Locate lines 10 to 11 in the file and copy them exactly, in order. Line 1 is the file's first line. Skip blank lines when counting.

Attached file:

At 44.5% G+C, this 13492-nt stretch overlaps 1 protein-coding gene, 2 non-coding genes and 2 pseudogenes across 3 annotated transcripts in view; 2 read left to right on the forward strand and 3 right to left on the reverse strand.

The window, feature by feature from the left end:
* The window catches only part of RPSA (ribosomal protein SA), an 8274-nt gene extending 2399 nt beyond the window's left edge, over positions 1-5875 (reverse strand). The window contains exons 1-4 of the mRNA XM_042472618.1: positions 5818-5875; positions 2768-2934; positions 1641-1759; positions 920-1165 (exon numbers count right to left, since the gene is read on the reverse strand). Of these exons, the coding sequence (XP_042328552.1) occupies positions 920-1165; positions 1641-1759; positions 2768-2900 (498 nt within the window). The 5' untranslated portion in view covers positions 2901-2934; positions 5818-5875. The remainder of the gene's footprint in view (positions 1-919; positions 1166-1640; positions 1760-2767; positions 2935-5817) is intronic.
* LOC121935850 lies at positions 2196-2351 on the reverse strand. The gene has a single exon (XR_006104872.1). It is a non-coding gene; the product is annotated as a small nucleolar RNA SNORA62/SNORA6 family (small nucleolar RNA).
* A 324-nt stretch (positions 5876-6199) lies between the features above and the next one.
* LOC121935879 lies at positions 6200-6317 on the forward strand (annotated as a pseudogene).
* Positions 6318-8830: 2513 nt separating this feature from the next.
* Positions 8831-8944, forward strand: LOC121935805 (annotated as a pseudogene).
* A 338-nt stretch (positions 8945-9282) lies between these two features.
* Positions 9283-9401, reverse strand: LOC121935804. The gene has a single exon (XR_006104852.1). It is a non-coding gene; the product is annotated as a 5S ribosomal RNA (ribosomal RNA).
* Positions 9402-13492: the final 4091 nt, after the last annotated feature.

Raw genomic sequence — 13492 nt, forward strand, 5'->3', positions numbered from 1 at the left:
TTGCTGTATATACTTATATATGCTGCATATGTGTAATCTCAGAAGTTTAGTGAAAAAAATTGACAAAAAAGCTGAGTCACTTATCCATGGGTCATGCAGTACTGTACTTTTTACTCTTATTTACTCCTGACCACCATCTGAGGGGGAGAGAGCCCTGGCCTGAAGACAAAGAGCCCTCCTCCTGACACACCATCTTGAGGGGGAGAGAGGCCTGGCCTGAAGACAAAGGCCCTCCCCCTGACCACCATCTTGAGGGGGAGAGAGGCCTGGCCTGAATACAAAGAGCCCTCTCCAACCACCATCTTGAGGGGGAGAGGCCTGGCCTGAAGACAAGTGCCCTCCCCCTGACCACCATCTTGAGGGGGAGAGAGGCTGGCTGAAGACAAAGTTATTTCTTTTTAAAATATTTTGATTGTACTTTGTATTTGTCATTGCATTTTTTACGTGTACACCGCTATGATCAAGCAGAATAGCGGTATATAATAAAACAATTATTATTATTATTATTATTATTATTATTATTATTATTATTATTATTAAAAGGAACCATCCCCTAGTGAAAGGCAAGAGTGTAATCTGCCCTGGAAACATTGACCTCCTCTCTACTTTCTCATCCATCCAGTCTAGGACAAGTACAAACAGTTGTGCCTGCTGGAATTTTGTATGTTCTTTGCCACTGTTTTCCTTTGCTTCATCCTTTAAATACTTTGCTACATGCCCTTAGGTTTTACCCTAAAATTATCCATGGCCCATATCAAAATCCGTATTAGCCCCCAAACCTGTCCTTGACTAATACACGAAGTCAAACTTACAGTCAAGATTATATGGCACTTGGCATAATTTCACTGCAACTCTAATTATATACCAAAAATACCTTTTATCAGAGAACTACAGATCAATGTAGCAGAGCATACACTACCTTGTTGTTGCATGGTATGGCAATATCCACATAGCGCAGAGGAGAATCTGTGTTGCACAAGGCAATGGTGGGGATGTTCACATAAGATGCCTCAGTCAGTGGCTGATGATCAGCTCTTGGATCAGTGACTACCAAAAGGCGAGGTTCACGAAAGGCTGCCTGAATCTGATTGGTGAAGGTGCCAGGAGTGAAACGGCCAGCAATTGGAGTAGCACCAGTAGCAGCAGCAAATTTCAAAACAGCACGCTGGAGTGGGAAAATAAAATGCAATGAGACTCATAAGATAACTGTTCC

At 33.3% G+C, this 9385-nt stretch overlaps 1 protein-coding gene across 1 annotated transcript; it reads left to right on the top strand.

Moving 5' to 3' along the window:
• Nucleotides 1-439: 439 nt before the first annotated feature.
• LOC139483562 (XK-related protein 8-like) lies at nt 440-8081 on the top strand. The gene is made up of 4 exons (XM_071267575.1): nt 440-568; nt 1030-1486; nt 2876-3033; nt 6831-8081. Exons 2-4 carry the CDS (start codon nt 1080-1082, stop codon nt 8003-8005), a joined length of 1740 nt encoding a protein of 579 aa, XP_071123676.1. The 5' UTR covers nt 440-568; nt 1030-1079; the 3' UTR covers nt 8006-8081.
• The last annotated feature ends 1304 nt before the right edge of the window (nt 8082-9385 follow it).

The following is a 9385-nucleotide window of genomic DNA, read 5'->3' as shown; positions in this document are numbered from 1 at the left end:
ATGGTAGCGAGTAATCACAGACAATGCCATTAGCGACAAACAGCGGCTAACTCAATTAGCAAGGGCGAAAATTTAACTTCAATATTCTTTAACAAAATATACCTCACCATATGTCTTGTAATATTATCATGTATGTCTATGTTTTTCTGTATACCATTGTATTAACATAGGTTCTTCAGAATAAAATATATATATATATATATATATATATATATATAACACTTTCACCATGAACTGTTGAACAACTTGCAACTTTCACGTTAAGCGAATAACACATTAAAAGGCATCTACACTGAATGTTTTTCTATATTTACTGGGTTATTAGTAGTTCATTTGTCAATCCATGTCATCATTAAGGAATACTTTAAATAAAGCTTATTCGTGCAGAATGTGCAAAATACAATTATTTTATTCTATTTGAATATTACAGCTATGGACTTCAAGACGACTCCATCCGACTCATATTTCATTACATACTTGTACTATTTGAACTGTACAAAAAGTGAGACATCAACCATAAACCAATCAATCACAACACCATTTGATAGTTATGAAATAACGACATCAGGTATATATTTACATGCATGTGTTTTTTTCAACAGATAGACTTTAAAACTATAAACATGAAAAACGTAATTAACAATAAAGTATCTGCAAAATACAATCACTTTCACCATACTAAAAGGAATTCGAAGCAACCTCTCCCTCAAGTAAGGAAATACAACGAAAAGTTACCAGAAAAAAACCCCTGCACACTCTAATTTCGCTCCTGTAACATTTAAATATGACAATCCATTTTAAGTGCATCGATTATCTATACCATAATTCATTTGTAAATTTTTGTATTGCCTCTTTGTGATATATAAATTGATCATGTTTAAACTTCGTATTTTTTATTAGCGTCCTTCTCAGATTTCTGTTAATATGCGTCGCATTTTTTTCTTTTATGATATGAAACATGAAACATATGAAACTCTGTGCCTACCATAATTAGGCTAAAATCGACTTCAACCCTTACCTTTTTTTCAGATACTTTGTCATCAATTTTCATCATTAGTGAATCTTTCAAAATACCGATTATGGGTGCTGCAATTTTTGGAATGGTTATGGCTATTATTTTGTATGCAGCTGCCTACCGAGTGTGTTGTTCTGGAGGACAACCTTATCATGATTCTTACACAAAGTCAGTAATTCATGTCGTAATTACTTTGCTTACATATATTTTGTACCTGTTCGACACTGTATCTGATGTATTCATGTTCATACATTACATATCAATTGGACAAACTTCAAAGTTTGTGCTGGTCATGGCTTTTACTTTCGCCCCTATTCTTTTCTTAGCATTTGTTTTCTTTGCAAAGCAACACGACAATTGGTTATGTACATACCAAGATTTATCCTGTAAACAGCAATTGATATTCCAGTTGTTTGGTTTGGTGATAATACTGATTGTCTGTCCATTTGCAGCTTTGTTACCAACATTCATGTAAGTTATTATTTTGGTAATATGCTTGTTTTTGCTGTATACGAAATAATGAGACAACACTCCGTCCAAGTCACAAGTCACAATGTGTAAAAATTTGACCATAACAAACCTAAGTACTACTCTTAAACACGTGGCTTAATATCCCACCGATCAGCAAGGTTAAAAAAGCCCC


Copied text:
* Positions 9283-9401, reverse strand: LOC121935804. The gene has a single exon (XR_006104852.1). It is a non-coding gene; the product is annotated as a 5S ribosomal RNA (ribosomal RNA).
* Positions 9402-13492: the final 4091 nt, after the last annotated feature.